Prime Minister Shinzo Abe and U.S. President Donald Trump agreed on Aug. 15 to cooperate with China and Russia to prevent North Korea from launching ballistic missiles toward Guam.

“The announcement of the plan to launch ballistic missiles at Guam has heightened tensions in the region to an unprecedented level,” Abe told reporters after his 30-minute telephone conversation with the U.S. president. “We were in agreement that the most important objective was to stop North Korea from going ahead with the missile launch by cooperating with the international community, including China and Russia.”

It was their first phone talks since July 31, when they held a discussion following a second launch of an intercontinental ballistic missile by North Korea.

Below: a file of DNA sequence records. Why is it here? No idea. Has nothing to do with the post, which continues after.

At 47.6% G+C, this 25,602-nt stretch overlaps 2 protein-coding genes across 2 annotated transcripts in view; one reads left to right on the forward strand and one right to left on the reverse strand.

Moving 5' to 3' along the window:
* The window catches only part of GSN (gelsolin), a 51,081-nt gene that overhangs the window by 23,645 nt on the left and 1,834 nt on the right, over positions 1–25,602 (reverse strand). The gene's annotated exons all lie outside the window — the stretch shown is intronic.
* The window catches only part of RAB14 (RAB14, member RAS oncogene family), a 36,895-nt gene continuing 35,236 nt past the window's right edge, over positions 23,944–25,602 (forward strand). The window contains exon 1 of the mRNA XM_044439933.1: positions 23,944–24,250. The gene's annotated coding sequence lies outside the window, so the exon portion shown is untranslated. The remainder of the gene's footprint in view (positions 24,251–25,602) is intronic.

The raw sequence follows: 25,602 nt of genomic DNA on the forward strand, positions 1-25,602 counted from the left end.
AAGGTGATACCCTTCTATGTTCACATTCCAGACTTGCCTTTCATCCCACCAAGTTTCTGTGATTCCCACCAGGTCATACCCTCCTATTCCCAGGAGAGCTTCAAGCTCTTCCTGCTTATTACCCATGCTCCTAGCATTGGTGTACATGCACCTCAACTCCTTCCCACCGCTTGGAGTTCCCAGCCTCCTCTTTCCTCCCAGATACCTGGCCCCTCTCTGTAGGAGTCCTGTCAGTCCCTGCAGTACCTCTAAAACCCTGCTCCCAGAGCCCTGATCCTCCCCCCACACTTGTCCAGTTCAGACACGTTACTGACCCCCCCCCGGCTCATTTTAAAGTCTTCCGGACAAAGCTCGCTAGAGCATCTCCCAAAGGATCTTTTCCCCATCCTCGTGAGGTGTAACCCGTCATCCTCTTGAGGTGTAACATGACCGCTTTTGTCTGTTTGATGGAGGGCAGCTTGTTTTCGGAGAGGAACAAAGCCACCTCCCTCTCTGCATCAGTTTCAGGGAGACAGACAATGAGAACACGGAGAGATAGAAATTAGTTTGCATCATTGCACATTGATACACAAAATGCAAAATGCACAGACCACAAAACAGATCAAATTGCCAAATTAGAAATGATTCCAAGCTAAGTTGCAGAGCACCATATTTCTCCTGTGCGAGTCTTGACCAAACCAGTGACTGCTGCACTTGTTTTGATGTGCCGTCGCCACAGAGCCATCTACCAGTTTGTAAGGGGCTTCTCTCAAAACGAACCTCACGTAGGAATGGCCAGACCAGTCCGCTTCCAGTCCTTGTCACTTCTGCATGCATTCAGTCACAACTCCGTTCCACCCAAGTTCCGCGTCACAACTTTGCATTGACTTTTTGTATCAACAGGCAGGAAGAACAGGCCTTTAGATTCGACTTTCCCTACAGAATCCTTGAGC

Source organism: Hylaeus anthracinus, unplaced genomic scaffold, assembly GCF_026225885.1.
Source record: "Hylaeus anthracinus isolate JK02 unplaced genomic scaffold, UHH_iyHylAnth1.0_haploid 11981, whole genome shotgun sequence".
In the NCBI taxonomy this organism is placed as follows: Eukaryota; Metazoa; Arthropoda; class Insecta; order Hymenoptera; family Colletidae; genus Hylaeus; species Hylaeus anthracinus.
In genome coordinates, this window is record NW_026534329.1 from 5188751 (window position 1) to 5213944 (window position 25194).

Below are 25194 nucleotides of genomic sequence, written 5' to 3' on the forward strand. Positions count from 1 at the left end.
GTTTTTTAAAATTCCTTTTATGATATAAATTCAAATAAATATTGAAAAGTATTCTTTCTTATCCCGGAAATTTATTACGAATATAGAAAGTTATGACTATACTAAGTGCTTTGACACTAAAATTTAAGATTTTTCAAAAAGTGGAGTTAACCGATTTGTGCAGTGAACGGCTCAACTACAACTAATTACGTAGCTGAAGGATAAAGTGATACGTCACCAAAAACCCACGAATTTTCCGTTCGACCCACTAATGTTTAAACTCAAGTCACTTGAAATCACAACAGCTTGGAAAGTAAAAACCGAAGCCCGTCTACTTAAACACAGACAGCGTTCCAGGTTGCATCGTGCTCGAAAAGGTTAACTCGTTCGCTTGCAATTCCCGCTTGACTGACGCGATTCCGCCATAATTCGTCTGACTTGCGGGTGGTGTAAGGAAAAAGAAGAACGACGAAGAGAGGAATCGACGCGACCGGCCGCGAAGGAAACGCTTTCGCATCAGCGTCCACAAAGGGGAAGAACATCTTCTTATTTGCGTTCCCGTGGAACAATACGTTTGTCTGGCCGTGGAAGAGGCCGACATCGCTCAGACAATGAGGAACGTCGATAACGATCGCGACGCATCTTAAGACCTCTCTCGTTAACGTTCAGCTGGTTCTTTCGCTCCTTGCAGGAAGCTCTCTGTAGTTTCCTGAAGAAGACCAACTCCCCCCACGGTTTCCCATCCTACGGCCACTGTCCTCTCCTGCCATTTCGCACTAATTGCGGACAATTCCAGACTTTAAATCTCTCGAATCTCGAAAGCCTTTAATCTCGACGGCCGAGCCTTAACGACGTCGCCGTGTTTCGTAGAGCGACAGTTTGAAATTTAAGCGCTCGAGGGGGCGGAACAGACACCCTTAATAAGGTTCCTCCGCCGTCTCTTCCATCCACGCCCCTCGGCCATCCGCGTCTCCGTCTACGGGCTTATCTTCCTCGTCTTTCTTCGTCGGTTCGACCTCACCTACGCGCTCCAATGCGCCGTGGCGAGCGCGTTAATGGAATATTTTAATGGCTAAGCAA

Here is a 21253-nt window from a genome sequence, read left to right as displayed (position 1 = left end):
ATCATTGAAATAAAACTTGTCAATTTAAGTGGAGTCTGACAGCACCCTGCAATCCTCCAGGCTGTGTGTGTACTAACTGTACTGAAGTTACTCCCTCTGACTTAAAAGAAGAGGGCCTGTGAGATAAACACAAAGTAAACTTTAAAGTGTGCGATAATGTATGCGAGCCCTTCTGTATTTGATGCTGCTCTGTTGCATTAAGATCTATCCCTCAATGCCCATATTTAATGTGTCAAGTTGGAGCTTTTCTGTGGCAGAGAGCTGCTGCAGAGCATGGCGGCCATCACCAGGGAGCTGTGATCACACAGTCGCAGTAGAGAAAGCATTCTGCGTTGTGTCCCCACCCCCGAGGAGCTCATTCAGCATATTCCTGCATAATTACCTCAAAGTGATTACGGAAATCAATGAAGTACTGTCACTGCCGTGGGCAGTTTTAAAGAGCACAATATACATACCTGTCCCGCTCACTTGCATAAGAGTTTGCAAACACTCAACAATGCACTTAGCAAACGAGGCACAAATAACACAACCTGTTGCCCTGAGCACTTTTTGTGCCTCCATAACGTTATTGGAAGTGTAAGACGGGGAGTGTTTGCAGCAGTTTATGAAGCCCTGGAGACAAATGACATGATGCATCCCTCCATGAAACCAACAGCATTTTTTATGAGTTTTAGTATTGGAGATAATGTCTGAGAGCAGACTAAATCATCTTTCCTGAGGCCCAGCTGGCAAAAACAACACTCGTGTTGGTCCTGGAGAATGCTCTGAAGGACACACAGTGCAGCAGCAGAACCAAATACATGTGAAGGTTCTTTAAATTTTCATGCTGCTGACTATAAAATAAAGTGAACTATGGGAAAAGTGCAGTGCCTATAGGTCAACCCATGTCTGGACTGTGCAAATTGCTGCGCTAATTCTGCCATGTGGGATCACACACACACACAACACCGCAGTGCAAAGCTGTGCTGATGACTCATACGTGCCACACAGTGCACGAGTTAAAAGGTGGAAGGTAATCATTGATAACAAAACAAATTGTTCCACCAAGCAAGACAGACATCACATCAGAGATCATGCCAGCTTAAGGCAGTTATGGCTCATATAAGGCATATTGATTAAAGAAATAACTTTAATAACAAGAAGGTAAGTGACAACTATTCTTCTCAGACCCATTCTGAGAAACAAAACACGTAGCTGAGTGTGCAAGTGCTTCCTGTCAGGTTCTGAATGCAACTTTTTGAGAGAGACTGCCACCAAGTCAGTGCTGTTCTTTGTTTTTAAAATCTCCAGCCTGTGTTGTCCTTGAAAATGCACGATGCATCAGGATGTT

Since that last call, tensions between the United States and North Korea have intensified, with Pyongyang’s announcement of the planned missile test over Japanese airspace and landing in waters off Guam and Trump’s statements indicating military action would be taken if North Korea goes ahead with the plan.

According to government officials, Abe and Trump also agreed that now was the time to implement tougher economic sanctions against North Korea, including a total export ban on its coal and seafood.

Abe also told reporters, “We will make every effort to prepare for any situation to protect the safety of the Japanese people through an advanced surveillance and missile defense structure based on a solid Japan-U.S. alliance.”

Japan has deployed Patriot Advanced Capability 3 (PAC-3) land-based interceptor missiles at four Ground Self-Defense Force bases in the prefectures of Shimane, Hiroshima, Ehime and Kochi to deal with the possible landing of North Korean missile parts on western Japan.